With kanji, I’m not as insistent, though I do still strongly recommend people practice writing at least some kanji, even if you only learn to write a couple hundred and then stop there. Simple stuff like knowing how the 口 radical is constructed, the general order that individual components are written, etc. strongly boosts your ability to both recognize handwritten kanji as well as search for unknown kanji, and I think it’s easiest to develop this skill by practicing writing rather than trying to memorize a list of rules.

It’s something I have had three of my friends directly tell me that they regretted not learning because they saw what I was able to do with that knowledge even when I knew less overall Japanese than they did at the time. Two of them had the same issue, where they felt like they couldn’t justify spending the time on it, but then the longer they waited, the harder it was to start (the third person has chronic pain that can make writing difficult, which is one of the very few cases where I would tell someone that learning how to write is not worth it, haha).

Of course, if you truly read entirely digital text, it might not matter, but for people who like to read manga or print books, or for pro wrestling fans, who often have to deal with things like interviews in print-only magazines, typed text onscreen, handwritten text on signs onscreen, and text of both types on wrestlers’ Instagram stories, copying and pasting and/or Yomichan-ing kanji aren’t options, so kanji recognition skills really do matter.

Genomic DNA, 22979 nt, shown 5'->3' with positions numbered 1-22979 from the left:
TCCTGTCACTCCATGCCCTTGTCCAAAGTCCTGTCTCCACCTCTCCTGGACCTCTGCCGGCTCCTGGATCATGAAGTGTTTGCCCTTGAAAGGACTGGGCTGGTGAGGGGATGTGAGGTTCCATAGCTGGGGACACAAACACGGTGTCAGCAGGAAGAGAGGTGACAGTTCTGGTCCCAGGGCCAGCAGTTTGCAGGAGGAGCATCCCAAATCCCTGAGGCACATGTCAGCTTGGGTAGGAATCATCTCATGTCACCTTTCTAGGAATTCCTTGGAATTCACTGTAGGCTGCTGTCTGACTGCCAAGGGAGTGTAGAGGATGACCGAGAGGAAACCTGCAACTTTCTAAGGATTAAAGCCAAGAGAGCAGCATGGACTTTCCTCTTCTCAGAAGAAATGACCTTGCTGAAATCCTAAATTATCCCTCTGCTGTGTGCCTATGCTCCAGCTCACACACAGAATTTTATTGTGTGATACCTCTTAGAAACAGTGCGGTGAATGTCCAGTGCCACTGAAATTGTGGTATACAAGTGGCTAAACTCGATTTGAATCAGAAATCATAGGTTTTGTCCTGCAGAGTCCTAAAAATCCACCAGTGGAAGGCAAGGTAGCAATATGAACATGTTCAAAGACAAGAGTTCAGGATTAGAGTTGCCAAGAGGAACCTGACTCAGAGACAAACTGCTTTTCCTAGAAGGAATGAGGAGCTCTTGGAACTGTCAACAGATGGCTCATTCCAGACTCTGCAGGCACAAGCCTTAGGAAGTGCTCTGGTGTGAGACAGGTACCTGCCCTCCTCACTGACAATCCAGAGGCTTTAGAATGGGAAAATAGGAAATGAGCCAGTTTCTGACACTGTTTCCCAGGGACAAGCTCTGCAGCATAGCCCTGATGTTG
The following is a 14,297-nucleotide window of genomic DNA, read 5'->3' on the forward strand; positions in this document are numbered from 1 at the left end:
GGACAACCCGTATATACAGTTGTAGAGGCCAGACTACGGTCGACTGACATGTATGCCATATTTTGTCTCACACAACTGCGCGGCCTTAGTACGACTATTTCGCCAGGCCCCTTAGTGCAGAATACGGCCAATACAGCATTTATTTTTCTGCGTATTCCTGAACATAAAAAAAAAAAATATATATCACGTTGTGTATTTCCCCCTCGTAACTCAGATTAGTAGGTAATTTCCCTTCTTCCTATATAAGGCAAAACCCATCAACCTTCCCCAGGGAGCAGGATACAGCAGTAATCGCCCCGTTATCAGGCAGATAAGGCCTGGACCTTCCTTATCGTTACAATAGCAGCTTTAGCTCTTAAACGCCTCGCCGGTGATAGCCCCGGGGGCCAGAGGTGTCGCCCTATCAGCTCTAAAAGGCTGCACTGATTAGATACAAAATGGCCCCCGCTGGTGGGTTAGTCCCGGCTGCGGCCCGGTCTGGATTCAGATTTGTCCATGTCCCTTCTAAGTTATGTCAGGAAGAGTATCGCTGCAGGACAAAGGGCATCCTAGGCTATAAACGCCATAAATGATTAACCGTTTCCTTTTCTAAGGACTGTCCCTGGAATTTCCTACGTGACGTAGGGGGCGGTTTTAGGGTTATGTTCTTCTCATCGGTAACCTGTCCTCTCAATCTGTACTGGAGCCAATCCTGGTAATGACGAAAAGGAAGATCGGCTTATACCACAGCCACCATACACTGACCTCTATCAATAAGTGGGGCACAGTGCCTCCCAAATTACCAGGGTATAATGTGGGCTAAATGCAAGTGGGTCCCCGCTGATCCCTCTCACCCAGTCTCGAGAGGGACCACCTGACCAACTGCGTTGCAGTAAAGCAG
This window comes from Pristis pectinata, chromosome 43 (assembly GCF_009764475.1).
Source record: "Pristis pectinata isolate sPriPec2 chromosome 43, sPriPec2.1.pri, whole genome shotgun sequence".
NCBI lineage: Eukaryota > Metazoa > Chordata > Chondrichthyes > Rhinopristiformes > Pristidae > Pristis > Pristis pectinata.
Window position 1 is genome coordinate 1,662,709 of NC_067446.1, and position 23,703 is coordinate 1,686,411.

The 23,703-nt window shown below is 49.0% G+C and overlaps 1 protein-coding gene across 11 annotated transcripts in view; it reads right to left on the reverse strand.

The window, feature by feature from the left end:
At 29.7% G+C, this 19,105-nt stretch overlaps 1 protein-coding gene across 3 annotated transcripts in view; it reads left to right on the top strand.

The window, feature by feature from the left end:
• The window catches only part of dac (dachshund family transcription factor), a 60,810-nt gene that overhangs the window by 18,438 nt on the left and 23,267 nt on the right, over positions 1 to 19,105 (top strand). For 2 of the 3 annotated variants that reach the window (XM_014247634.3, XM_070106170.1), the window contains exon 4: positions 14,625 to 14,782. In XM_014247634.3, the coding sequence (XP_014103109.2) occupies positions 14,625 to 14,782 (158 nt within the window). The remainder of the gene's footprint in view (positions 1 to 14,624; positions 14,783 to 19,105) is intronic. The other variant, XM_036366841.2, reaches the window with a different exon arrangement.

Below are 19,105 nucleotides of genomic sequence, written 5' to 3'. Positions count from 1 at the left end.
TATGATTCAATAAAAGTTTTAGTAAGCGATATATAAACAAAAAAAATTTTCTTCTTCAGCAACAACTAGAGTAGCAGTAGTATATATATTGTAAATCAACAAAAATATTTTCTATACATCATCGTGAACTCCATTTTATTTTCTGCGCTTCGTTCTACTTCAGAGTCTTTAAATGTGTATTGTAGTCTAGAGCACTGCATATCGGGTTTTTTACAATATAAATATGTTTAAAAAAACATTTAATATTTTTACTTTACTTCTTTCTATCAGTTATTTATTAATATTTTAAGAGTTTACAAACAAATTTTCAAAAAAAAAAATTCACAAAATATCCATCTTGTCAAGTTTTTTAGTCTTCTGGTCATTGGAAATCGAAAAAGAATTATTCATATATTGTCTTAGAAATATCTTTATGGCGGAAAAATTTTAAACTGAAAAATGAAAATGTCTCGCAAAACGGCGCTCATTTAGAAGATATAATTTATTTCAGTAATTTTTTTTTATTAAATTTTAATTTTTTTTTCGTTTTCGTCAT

3 Likes

I would recommend a few kana learning apps. Drilling kana with fun apps helped me make the transition from Korean to Japanese. I actually did use duolingo a little for this, and for that it was actually kinda helpful, but other apps were fine/better. I might recommend the Remembering the Kanji book at this time to help get them interested in the concept of kanji.

Personally, I would recommend Japanese from Zero or Japanese for Busy People to help someone get started at learning the very basics of grammar. I also might recommend an audio course fairly early on… just to mix up the routine and provide spoken input that encourages listening/speaking (for me, Pimsleur and an old Foreign Service course were useful (for pronunciation and some structure), and then the Michel Thomas Method course was marginally helpful (for structure not pronunciation)).

They should start doing WaniKani around this time… but it really is more helpful once one has a basic understanding of kana. WK improved my kana immensely, but the first couple months were a struggle… partially because of kana. I would recommend a comfortable pace for the person, but suggest aiming for about two weeks per level at the start. They could use synonyms if they had been working with RtK.

I would recommend that they switch over to Minna no Nihongo or Genki or beginner Tobira after they’ve made a fair amount of progress in the starter textbooks. Personally, I think MnN is the far superior textbook… but Genki was less intimidating/more inviting when I got started… I just think MnN generally is organized better. I’m not familiar with the beginner Tobira but it looks nice.

1 Like